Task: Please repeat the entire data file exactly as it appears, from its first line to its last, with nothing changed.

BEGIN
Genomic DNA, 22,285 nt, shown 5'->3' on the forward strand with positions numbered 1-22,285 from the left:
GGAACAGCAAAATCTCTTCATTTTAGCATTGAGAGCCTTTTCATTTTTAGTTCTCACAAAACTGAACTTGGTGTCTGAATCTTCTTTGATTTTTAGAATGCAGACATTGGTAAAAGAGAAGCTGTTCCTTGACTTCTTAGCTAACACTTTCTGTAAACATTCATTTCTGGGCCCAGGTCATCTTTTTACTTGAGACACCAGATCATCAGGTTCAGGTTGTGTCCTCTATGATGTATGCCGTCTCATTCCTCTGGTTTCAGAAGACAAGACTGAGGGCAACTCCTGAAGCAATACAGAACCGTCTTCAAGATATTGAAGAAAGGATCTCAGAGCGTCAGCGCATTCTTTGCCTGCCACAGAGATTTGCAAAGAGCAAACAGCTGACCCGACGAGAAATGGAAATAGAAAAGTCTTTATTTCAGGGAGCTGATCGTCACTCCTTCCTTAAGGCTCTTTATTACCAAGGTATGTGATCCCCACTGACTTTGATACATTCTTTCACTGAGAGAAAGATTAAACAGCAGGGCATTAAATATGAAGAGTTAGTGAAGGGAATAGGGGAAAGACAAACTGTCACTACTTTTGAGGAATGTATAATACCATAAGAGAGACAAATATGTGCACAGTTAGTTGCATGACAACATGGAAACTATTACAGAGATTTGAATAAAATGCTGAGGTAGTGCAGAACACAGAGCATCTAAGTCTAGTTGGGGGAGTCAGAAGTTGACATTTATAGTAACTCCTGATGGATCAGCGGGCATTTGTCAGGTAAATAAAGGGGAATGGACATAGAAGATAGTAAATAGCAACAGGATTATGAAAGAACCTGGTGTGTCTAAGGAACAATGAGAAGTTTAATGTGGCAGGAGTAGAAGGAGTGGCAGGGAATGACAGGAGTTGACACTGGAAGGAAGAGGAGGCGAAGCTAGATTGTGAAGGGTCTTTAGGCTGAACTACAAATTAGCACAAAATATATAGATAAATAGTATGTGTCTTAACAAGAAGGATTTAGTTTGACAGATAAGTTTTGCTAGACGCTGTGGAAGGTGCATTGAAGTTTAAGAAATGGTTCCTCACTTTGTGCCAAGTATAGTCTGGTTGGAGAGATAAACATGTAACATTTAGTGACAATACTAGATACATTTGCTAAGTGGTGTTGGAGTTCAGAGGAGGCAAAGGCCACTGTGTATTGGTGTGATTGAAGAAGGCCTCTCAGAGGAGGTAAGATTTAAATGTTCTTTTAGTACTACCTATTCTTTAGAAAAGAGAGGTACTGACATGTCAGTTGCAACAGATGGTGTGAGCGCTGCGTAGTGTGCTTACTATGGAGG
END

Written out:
Genomic DNA, 22,285 nt, shown 5'->3' on the forward strand with positions numbered 1-22,285 from the left:
GGAACAGCAAAATCTCTTCATTTTAGCATTGAGAGCCTTTTCATTTTTAGTTCTCACAAAACTGAACTTGGTGTCTGAATCTTCTTTGATTTTTAGAATGCAGACATTGGTAAAAGAGAAGCTGTTCCTTGACTTCTTAGCTAACACTTTCTGTAAACATTCATTTCTGGGCCCAGGTCATCTTTTTACTTGAGACACCAGATCATCAGGTTCAGGTTGTGTCCTCTATGATGTATGCCGTCTCATTCCTCTGGTTTCAGAAGACAAGACTGAGGGCAACTCCTGAAGCAATACAGAACCGTCTTCAAGATATTGAAGAAAGGATCTCAGAGCGTCAGCGCATTCTTTGCCTGCCACAGAGATTTGCAAAGAGCAAACAGCTGACCCGACGAGAAATGGAAATAGAAAAGTCTTTATTTCAGGGAGCTGATCGTCACTCCTTCCTTAAGGCTCTTTATTACCAAGGTATGTGATCCCCACTGACTTTGATACATTCTTTCACTGAGAGAAAGATTAAACAGCAGGGCATTAAATATGAAGAGTTAGTGAAGGGAATAGGGGAAAGACAAACTGTCACTACTTTTGAGGAATGTATAATACCATAAGAGAGACAAATATGTGCACAGTTAGTTGCATGACAACATGGAAACTATTACAGAGATTTGAATAAAATGCTGAGGTAGTGCAGAACACAGAGCATCTAAGTCTAGTTGGGGGAGTCAGAAGTTGACATTTATAGTAACTCCTGATGGATCAGCGGGCATTTGTCAGGTAAATAAAGGGGAATGGACATAGAAGATAGTAAATAGCAACAGGATTATGAAAGAACCTGGTGTGTCTAAGGAACAATGAGAAGTTTAATGTGGCAGGAGTAGAAGGAGTGGCAGGGAATGACAGGAGTTGACACTGGAAGGAAGAGGAGGCGAAGCTAGATTGTGAAGGGTCTTTAGGCTGAACTACAAATTAGCACAAAATATATAGATAAATAGTATGTGTCTTAACAAGAAGGATTTAGTTTGACAGATAAGTTTTGCTAGACGCTGTGGAAGGTGCATTGAAGTTTAAGAAATGGTTCCTCACTTTGTGCCAAGTATAGTCTGGTTGGAGAGATAAACATGTAACATTTAGTGACAATACTAGATACATTTGCTAAGTGGTGTTGGAGTTCAGAGGAGGCAAAGGCCACTGTGTATTGGTGTGATTGAAGAAGGCCTCTCAGAGGAGGTAAGATTTAAATGTTCTTTTAGTACTACCTATTCTTTAGAAAAGAGAGGTACTGACATGTCAGTTGCAACAGATGGTGTGAGCGCTGCGTAGTGTGCTTACTATGGAGG